Arthur Robey wrote: "Wierd, I know, because we are backing the historical role of gold."  This prompts me to rejoin with a question that keeps bugging me: are we in a fundamentally new kind of market, where some of the key things we learned from the "old masters" have to be abandoned if we are to avoid losing our shirts?   I can't be more specific than that (for now); but here are some things that keep coming back to me.  
     In the days of Weimar Germany wanton money printing had to be done on paper; but now all you need is a few computer key strokes!  And, in theory, the supply of electronic money can go upwards towards infinity with no sweat (except for the particular groups that will be seriously hurt in that process) until the Powers decide to reboot the system and start all over again.  Unless there is a serious financial Black Swan whose consequences they cannot control, that decision to reboot could come decades into the future!  Such is the capacity of electronic money.

    "But what about the mountains of debt owed by various parties", you ask?  No problem!  You simply forgive the debt, and leave those owed the money to lick their wounds.  Meanwhile the system stays afloat.
     What does all that have to do with gold?  The Powers have unlimited ability to manage how alternative currencies compete (in attracting confidence) with the blessed currency.  And, to me, you cannot blame them; because currency chaos helps no one.
     And that's not all.  We now have robots trading under the control of computer programs, and their owners can program them to execute orders in any of the PM markets!  I am sick of waking up to see that most of a day's price change came about in a price gap at the beginning of the day.  That's so common with the PMs!  And last week Friday I saw the same thing in the general market  — across several sectors the big change of day took place at about 10:00AM.  How is a Little Guy going to keep up with that kind of action?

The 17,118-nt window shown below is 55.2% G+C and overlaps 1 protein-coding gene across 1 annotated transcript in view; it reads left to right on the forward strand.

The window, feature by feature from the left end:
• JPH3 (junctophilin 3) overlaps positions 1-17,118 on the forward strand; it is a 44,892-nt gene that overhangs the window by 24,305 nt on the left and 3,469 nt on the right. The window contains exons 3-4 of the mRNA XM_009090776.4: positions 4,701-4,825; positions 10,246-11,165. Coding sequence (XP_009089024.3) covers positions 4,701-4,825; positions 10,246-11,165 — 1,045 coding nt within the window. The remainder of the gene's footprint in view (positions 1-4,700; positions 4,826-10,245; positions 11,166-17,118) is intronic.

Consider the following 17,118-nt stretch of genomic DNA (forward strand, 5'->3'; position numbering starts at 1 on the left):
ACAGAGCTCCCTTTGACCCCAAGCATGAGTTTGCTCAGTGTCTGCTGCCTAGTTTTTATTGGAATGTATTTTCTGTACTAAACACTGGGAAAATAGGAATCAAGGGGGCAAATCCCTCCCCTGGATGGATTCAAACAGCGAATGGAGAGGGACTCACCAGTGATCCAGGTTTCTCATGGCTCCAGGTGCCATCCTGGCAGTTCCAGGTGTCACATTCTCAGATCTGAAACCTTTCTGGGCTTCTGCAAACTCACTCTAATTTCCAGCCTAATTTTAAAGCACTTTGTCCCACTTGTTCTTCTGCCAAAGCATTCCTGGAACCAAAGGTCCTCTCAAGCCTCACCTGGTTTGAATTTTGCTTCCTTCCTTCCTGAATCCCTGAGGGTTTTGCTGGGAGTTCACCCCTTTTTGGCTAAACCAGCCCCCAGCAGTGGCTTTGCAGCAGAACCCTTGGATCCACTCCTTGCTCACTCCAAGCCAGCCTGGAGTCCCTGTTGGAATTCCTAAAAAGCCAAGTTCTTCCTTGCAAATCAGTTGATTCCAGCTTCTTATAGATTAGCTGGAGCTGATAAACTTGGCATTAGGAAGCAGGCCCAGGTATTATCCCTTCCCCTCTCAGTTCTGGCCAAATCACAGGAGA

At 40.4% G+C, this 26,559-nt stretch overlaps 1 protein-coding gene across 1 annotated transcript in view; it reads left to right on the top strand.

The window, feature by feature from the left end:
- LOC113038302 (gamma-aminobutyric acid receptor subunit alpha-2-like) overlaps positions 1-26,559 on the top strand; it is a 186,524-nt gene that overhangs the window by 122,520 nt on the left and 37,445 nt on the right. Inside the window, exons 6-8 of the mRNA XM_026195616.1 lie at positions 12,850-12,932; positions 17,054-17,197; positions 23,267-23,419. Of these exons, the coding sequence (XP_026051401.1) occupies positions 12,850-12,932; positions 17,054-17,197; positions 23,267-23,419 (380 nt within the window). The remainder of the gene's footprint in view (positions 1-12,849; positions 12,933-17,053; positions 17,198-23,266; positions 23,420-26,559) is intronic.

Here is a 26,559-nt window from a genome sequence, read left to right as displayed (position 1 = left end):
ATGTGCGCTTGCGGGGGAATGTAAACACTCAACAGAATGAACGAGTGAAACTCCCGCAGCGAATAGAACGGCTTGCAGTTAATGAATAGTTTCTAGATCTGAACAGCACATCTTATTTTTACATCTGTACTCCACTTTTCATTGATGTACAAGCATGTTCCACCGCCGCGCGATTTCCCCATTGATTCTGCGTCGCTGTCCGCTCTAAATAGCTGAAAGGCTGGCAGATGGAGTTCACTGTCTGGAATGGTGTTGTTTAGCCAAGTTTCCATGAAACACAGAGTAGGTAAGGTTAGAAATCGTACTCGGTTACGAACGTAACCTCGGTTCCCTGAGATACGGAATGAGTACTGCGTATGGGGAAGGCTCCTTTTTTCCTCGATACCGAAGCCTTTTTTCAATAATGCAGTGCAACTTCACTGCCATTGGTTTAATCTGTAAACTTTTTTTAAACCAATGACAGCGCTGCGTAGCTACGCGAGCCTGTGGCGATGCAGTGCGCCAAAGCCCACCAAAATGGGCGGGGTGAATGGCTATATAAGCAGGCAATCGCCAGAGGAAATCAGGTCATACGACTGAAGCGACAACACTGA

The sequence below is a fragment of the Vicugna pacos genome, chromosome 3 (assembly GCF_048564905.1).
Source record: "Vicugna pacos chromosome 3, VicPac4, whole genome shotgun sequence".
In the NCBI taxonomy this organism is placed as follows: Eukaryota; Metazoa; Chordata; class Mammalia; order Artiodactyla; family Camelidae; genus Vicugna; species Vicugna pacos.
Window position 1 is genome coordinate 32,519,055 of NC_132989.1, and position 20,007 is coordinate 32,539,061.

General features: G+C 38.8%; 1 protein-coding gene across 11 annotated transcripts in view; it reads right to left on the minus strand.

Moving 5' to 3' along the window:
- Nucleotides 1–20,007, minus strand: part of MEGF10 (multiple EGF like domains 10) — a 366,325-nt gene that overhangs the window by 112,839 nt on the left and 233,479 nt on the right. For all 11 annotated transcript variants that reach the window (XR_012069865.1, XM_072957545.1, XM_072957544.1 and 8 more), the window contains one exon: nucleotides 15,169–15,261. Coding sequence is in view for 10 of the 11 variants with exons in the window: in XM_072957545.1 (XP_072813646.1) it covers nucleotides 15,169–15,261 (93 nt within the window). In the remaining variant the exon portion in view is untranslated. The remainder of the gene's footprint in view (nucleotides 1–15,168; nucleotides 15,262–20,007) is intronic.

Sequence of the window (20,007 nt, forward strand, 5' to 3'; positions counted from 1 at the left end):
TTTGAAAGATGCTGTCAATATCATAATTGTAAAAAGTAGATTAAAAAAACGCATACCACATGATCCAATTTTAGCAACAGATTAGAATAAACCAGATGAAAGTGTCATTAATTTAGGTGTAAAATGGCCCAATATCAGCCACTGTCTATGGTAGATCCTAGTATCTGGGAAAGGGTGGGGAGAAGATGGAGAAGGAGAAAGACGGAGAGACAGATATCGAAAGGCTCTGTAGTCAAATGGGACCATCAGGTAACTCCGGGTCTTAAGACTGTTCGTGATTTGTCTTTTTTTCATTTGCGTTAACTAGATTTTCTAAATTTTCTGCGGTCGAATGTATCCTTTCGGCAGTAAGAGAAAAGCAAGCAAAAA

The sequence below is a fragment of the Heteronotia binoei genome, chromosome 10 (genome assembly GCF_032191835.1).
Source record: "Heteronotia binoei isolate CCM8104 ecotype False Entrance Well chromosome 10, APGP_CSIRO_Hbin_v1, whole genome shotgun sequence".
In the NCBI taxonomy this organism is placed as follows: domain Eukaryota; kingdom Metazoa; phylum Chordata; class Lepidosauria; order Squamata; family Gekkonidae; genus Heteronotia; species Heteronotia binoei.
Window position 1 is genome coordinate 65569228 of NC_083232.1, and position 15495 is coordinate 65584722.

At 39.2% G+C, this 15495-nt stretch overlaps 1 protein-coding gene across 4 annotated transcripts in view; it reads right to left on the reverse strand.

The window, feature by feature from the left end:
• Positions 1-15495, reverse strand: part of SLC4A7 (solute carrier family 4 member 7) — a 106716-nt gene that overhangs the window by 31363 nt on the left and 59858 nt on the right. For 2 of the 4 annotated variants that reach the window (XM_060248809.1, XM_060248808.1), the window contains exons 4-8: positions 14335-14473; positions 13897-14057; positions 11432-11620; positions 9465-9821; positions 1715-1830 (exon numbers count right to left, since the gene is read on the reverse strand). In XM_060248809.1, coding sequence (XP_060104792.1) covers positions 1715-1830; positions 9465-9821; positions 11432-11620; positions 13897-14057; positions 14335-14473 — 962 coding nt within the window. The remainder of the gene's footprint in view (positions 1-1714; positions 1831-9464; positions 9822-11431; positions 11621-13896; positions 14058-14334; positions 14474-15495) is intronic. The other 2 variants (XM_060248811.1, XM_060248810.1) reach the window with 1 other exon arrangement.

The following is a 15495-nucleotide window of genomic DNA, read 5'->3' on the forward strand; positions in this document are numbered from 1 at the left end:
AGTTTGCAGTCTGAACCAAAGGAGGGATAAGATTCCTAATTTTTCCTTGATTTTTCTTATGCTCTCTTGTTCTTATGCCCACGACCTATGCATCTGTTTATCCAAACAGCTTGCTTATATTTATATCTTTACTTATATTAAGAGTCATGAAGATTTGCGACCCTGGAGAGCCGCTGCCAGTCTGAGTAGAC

It gets worse  — some of those owners of computerized traders have unlimited access to money.  When they lose on a trade they just go into a back room and print more money (electronic), or they get new money so dirt-cheaply that they might as well have printed it.  In the Death of Money, Jim Rickards describes what he saw when he went to the trading area of one of the Canadian Banks.  That area covered *two* floors of a major Toronto skyscraper.  As I recall, he said there were screens all other place.  To imagine what this means, remember that one of the Canadian banks did a 2 billion write-off due to involvement in USA sub-prime loans in 2008-09, and soon afterwards it was showing profits in its earnings reports.  How can we be in the same market with these financial behemoths and compete successfully?

   I know, I've wandered all over the place, instead of talking about PMs; but what I say is relevant.  The question is whether the nature of the functioning of the market has changed so much, even for PMs (and perhaps especially for PMs), that the Little Guy has to go back to Square One and ask "what the hell am I doing in this shark tank?"